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Pneumococcal infections and sickle cell disease in Africa: does absence of evidence imply evidence of absence?
  1. S Obaro
  1. Correspondence to Dr S Obaro, Division of Pediatric Infectious Diseases, Department of Pediatrics and Human Development, Michigan State University, East Lansing, MI 48824, USA; stephen.obaro{at}hc.msu.edu

Abstract

Sickle cell disease (SCD) compromises host immune defence and predisposes to infections from several encapsulated bacteria, viruses and parasites. While penicillin prophylaxis and pneumococcal vaccination are established routine care in developed countries, such preventive measures are poorly structured or non-existent in most malaria-endemic, developing country settings. In fact, the role of pneumcoccal infections has been brought into question, based on available data. The role of invasive pneumococcal disease in child mortality has now been established from population-based studies in such settings. Thus, it may be unsafe to assume that children with SCD are less susceptible. Whether malaria endemicity increases susceptibility to other encapsulated bacteria such as salmonella infections is a critical but unanswered question that will inform the development of appropriate preventive measure policies in this setting. Research to clearly define the leading cause of infection-related morbidity and mortality in SCD in Africa should be encouraged.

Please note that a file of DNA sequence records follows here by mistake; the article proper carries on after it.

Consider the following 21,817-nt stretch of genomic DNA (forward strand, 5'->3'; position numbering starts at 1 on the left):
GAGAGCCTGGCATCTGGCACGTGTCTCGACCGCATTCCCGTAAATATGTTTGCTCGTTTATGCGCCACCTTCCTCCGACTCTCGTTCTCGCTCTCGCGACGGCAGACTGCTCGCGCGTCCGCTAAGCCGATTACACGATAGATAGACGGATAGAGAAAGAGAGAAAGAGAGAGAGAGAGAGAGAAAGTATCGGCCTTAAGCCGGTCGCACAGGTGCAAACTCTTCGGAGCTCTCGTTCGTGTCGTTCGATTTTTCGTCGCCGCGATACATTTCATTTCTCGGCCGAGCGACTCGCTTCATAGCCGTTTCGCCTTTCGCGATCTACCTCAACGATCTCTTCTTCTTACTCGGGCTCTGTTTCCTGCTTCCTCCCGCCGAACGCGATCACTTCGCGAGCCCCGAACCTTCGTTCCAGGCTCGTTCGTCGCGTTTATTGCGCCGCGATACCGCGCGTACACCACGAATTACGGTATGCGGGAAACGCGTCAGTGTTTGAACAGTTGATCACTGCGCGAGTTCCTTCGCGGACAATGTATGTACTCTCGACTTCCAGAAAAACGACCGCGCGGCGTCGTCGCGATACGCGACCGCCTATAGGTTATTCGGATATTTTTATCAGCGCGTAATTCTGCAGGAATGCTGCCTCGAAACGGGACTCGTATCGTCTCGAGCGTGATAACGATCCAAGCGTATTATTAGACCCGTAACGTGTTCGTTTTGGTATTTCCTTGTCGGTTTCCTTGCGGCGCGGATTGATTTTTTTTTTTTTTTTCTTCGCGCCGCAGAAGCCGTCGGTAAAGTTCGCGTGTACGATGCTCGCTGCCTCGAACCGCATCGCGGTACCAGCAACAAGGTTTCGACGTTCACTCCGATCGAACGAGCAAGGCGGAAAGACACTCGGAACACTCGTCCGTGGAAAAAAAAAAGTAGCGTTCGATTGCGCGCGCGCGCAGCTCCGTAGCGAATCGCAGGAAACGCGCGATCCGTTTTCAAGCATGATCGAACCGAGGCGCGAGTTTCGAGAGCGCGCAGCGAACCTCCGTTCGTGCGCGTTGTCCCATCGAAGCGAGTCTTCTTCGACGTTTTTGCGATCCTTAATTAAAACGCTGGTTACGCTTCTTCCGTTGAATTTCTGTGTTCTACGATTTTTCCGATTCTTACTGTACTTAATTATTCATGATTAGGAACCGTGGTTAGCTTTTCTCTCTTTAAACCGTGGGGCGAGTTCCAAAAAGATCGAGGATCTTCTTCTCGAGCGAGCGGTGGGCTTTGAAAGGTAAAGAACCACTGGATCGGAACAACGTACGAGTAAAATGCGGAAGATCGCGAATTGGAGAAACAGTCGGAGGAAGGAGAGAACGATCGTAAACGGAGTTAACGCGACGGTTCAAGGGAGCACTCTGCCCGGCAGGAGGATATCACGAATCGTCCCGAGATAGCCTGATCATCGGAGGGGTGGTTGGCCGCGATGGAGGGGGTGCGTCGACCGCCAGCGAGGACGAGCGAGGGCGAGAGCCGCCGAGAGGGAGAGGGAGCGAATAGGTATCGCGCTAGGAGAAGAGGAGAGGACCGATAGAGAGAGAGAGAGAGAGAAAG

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Footnotes

  • Competing interests None.

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